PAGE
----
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Tuesday, February 14, 2012

Style,Text and Frequency:-Primary and secondary norms

Style borrowing is thus a telling illustration of a principle on which Halliday insists:that prominence is not only departure from a norm but attainment of a norm.In one case attainment of a norm will mean style borrowing:the approximation to some external norm as a disguise or at least as a point of reference.In another case it will mean that the writer creates his own special kind of language:and it is in the sense that Halliday applies it to the Neanderthal language of the Inheritors.In this novel,he argues,the particular pattern of frequencies sets up its own expectancies,and the consequence is that we can generalize beyond the text,and judge whether a particular non-occuring sentence would be appropriate to its "language" or not.He shows,for instance,that "A branch curved downwards over the water could have easily occurred in the language of Lok,while he had very quickly broken off the lowest branches would be highly deviant.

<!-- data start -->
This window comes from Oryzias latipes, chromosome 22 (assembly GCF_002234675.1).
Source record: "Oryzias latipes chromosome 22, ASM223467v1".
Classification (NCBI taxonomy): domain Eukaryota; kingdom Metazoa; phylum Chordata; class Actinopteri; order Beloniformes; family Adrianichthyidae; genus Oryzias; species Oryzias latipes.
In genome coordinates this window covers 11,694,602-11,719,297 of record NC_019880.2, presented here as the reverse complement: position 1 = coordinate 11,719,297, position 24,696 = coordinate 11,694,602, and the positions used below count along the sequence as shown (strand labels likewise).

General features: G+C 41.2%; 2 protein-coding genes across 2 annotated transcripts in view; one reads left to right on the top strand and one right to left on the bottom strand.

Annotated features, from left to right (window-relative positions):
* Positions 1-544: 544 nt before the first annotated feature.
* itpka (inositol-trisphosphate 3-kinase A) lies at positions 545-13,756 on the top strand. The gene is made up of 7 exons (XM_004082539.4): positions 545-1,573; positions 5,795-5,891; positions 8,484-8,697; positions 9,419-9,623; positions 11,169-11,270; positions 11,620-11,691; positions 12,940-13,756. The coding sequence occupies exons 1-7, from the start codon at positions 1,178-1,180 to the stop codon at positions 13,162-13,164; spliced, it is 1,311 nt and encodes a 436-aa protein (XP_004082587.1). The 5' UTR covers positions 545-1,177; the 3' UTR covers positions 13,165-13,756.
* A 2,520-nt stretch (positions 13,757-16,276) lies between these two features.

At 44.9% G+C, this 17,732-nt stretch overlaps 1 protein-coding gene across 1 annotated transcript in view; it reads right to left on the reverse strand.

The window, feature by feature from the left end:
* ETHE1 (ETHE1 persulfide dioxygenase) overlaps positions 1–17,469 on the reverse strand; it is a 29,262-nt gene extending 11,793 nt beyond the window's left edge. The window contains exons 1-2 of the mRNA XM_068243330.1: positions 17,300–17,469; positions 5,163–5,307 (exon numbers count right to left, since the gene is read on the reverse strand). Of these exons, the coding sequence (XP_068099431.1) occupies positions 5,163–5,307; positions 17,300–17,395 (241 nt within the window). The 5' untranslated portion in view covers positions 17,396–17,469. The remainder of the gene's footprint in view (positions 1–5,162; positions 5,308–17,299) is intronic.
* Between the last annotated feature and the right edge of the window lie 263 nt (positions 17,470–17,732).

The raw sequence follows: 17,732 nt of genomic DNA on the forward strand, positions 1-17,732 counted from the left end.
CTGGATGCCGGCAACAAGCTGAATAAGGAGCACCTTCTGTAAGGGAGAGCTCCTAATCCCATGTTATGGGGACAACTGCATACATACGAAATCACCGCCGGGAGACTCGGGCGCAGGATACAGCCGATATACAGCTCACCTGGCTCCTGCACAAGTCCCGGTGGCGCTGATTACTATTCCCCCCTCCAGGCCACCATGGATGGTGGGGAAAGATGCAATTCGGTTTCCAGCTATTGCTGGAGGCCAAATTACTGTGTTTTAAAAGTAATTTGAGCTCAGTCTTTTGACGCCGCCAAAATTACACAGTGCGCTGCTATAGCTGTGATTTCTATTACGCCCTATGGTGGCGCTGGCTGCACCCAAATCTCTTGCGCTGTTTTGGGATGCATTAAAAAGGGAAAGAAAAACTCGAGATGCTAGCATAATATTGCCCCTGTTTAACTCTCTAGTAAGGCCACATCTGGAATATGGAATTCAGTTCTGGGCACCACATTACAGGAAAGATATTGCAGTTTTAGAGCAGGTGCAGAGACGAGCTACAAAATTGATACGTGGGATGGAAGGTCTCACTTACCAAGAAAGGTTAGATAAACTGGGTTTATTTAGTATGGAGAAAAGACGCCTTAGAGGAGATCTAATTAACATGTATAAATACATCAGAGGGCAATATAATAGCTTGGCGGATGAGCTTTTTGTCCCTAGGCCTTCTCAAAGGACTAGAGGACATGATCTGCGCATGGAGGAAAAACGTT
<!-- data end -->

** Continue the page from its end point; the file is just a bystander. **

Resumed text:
The norm which is attained by stylistic consistency in a text might be called a secondary norm,since it is established by deviance from the primary norm which determine our more general expectations of language.Golding's novel is to some degree experimental in style,and when we read it,we sense there is something "odd"about Lok's language.This we do by reference to primary norms.But when we consider what might be deviant in terms of Lok's own dialect,we refer to the secondary norm.

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